Deborah Sampson – American Revolutionary War Soldier

Deborah Sampson c. 1797 by Herman Mann (source)

Deborah Sampson c. 1797 by Herman Mann (source)

Deborah Sampson Gannett, born December 17, 1760, disguised herself as a man in order to fight in the Continental Army during the American Revolutionary War. She was the oldest of 7 children descended from early colonial settlers on both sides of her family, William Bradford, once Governor of Plymoth, on her mother’s side and Miles Standish on her father’s side. Deborah’s father was lost at sea, making it necessary to break up the family. When she was old enough, although self-educated, she was able to teach school and weave to support herself.

On May 20, 1782, Deborah enlisted in the Continental Army under the name of Robert Shurtliff, her deceased brother, and managed to disguise her gender for a year and a half. During her first battle, she was wounded with a cut to her head and two musket balls in her thigh. At the field hospital, a doctor attended the cut, but she left before they could remove the musket balls. Afraid of discovery, she removed one of the balls herself with a pen knife and left the other one in because it was too deep. In the summer of 1783, although the war was officially over, Sampson was still in service when she came down with a camp fever. The doctor who treated her discovered her secret, but instead of betraying her, he took her to his home where his wife and daughters nursed her. On Oct 25, 1783, Deborah Sampson received an honorable discharge from the Continental Army from General Henry Knox.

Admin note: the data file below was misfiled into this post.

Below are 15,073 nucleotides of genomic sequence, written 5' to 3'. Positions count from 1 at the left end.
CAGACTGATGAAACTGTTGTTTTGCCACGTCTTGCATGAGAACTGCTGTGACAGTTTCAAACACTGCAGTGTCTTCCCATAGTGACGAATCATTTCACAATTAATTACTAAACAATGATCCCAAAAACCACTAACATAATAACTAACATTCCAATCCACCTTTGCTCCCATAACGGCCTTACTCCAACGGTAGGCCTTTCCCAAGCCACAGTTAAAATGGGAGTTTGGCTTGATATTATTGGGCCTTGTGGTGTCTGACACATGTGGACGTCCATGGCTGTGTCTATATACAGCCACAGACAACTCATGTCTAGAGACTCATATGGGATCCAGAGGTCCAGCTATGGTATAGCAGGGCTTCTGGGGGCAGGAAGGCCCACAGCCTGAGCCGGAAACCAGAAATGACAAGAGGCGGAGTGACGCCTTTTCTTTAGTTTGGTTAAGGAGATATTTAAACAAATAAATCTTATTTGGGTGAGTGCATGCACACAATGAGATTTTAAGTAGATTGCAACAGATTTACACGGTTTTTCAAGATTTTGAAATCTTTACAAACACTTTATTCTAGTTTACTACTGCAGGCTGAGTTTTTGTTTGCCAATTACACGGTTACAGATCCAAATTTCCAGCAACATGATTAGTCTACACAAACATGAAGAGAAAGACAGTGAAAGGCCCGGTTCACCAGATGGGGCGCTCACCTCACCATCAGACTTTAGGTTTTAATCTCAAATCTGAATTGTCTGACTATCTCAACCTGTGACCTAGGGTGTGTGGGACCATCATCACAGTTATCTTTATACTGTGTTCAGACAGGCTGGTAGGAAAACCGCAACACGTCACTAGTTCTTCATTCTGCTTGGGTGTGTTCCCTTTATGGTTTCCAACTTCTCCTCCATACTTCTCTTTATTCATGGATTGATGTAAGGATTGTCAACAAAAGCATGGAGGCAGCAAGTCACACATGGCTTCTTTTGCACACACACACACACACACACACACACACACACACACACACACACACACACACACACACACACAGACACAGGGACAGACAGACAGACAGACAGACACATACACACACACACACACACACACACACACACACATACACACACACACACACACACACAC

After the war, Deborah married Benjamin Gannett, a farmer, and had three children. It was difficult to make ends meet and she gave lectures on her time in the army to supplement their income. Although receiving an honorable discharge, the army withheld money due her because of her gender. In 1792, she petitioned the Massachusetts State Legislature for this money. Her petition passed and was signed by Governor John Hancock. This was just the beginning of a long fight to receive an ongoing pension and then to receive the money due her from the time of her discharge. This was finally granted in 1816, allowing her to pay off her many debts which had accumulated over the years. She died on April 29, 1827 of yellow fever.

Find out what else happened on December 17 in Women’s History.

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